By Herbert Villarraga and Olena Harmash
DNIPRO/KYIV (Reuters) - Russia unleashed a new wave of major attacks on Ukraine on Saturday, hitting energy infrastructure across the country and killing at least 12 people in a missile strike on a nine-storey apartment building in the city of Dnipro, officials said.
Rescue teams toiled through the night in freezing temperatures in the aftermath of the Dnipro attack, in east-central Ukraine, with local officials saying people were still alive underneath the massive pile of wreckage.
"They keep sending SMS-es," Mikhailo Lysenko, deputy mayor of Dnipro said in a social media video. "We stop our work now and then to keep silence and we hear people scream from underneath the rubble."
Russian strikes also hit critical infrastructure in Kyiv and other places, with Ukraine's energy minister saying the coming days would be "difficult" with threats to the supply of electricity, running water and central heating at the height of winter.
President Volodymyr Zelenskiy said the number of those killed in the Dnipro apartment attack was likely to rise and he issued a fresh appeal to his Western allies for more weaponry to end "Russian terror" and attacks on civilian targets.
U.S. Ambassador to Ukraine Bridget Brink and Kyiv's other allies condemned Saturday's Russian attacks.
"More security assistance is coming to help Ukraine defend itself," Brink said on Twitter, calling the strike on Dnipro "horrifying."
Kyrylo Tymoshenko, deputy head of Zelenskiy's office, said 37 people had been rescued from the building and a total of 64 were injured. Zelenskiy said the second to ninth floors of the building's damaged section had collapsed.
Pictures posted on Dnipro Mayor Borys Filatov's Telegram account showed residents with no equipment desperately removing what remained of a wrecked car and combing through rubble against the background of a large pile of metal and concrete. Wounded people were carried away on stretchers.
"You used to come to our city! We treated you as normal people, as relatives. What have you done to my son?" a woman, restrained by rescuers, shrieked in a video from the scene.
Another person was killed and one wounded in the steel-making city of Kryviy Rih where six houses were damaged in Zelenskiy's hometown, mayor Oleksandr Vilkul said.
FIGHTING FOR SOLEDAR
Further east in Ukraine's Donbas region - the focal point of Russia's drive to capture more territory - Ukraine's forces were battling to hold onto control of the small town of Soledar. Russia has sacrificed large numbers of troops and resources to try to secure a gain after months of setbacks.
In Soledar, where Russian forces have refocused attacks after failing to take the larger nearby centre of Bakhmut, Ukraine insisted that its forces were battling to hold the town.
Russia said on Friday that its forces had taken control of the town with a pre-war population of 10,000, in what would be a minor advance, but one holding psychological importance for Russian forces who have suffered months of battlefield setbacks.
But officials acknowledged the situation was difficult, that street fighting was raging and Russian forces were advancing from various directions.
"Our soldiers are constantly repelling enemy attacks, day and night," Deputy Defence Minister Hanna Maliar said on Saturday. "The enemy is sustaining heavy losses but is continuing to carry out the criminal orders of their command."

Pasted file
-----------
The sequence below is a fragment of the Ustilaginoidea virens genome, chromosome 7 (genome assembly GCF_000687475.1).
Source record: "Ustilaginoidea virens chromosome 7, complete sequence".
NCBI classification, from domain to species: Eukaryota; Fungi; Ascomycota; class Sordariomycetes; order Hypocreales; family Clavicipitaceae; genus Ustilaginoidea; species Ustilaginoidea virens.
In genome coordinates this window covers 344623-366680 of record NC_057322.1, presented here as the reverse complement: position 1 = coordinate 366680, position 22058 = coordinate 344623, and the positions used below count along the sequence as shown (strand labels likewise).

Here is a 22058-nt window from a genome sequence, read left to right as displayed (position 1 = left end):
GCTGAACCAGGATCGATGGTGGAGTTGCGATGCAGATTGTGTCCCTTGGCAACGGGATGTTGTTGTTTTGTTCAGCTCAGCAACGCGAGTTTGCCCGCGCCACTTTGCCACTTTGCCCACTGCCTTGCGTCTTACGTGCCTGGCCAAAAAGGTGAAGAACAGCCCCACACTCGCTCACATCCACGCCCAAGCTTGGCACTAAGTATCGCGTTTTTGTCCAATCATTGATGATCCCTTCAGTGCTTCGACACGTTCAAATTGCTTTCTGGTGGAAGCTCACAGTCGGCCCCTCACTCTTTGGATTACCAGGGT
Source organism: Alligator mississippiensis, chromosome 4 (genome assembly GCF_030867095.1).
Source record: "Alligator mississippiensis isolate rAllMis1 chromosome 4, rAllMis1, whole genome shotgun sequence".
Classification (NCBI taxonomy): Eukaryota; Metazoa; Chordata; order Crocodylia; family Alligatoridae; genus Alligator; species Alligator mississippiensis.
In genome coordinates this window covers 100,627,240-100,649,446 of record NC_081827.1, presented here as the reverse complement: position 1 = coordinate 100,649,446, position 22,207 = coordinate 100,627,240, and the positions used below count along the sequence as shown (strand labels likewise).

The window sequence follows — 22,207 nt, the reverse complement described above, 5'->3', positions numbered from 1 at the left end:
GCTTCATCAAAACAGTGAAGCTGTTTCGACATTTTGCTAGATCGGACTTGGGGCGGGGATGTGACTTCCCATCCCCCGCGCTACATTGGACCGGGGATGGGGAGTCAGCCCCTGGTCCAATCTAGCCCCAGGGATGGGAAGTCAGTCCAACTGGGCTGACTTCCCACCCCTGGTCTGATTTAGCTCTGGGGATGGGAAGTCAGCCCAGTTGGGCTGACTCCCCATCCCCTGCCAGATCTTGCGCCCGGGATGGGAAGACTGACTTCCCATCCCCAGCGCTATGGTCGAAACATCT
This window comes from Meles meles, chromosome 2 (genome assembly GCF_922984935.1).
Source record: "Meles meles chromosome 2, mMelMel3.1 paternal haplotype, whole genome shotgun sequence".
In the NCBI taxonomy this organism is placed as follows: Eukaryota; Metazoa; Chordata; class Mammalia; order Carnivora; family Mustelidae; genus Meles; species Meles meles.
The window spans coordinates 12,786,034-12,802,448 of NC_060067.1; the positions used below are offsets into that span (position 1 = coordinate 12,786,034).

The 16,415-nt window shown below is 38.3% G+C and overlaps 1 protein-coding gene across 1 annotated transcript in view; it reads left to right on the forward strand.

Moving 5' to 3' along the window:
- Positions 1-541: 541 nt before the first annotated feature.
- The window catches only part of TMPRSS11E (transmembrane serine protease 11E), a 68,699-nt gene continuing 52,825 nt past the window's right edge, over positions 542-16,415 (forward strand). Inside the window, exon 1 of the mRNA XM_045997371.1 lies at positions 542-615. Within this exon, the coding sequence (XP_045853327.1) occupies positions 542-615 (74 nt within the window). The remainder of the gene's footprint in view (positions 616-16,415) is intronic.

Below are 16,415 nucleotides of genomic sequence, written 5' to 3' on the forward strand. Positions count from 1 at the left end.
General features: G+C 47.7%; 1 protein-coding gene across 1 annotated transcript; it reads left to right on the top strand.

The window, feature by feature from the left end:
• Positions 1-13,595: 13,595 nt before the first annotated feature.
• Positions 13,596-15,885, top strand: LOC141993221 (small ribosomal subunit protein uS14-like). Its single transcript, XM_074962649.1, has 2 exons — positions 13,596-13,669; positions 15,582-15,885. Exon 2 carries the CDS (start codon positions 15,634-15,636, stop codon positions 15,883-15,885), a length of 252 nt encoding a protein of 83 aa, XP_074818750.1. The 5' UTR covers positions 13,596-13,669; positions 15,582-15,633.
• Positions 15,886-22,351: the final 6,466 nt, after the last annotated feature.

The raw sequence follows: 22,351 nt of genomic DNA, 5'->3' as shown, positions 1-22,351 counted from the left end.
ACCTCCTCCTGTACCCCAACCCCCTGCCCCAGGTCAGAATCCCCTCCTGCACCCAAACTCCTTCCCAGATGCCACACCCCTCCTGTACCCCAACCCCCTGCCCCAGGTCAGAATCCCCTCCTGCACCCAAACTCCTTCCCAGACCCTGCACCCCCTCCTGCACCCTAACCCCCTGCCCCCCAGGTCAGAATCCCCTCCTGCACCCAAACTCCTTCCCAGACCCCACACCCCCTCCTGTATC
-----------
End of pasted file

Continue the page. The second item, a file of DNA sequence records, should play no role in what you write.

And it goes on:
Reuters could not immediately verify the situation in Soledar.
ZELENSKIY: WE NEED MORE WEAPONS
In his nightly video address, Zelenskiy appealed to the West to supply more weapons and repeated Kyiv's stance that the only way to end the war was on the battlefield.
"What's needed for this? The kind of weapons that our partners have in stockpiles and that our warriors have come to expect. The whole world knows what and how to stop those who are sowing death," he said.
Saturday's attack comes as Western powers consider sending battle tanks to Kyiv and ahead of a meeting of Ukraine's allies in Ramstein in Germany next Friday where governments will announce their latest pledges of military support.
Russia, which invaded Ukraine last February, has been pounding its energy infrastructure with missiles and drones since October, causing sweeping blackouts and disruptions to central heating and running water. Ukraine shot down on Saturday 25 of 38 Russian missiles of different types, the Air Force said.
Missiles struck infrastructure in Kharkiv in the east and Lviv in the west, officials said. Zelenskiy said Kyiv region and Kharkiv regions had suffered the worst power disruptions.
President Maia Sandu of Moldova, the ex-Soviet state to the west of Ukraine, denounced the strikes, which left missile debris strewn just inside the country's border.
"We strongly condemn today's intensified attacks of Russia & stand with those who lost loved ones in Dnipro & across Ukraine," Sandu, strongly backed by Western nations, said on Twitter. "Peace must prevail."
Lithuania's President Gitanas Nausėda called Russia a "terrorist state" that brings destruction, death and suffering.
"Atrocities, mass killings, attacks on residential buildings – like today in Dnipro – will never be forgiven& forgotten," Nausėda said on Twitter. "The time for accountability will come."
(Writing by Tom Balmforth, Ronald Popeski and Lidia Kelly; Editing by Angus MacSwan, Mark Heinrich, Tomasz Janowski, Frances Kerry and Daniel Wallis)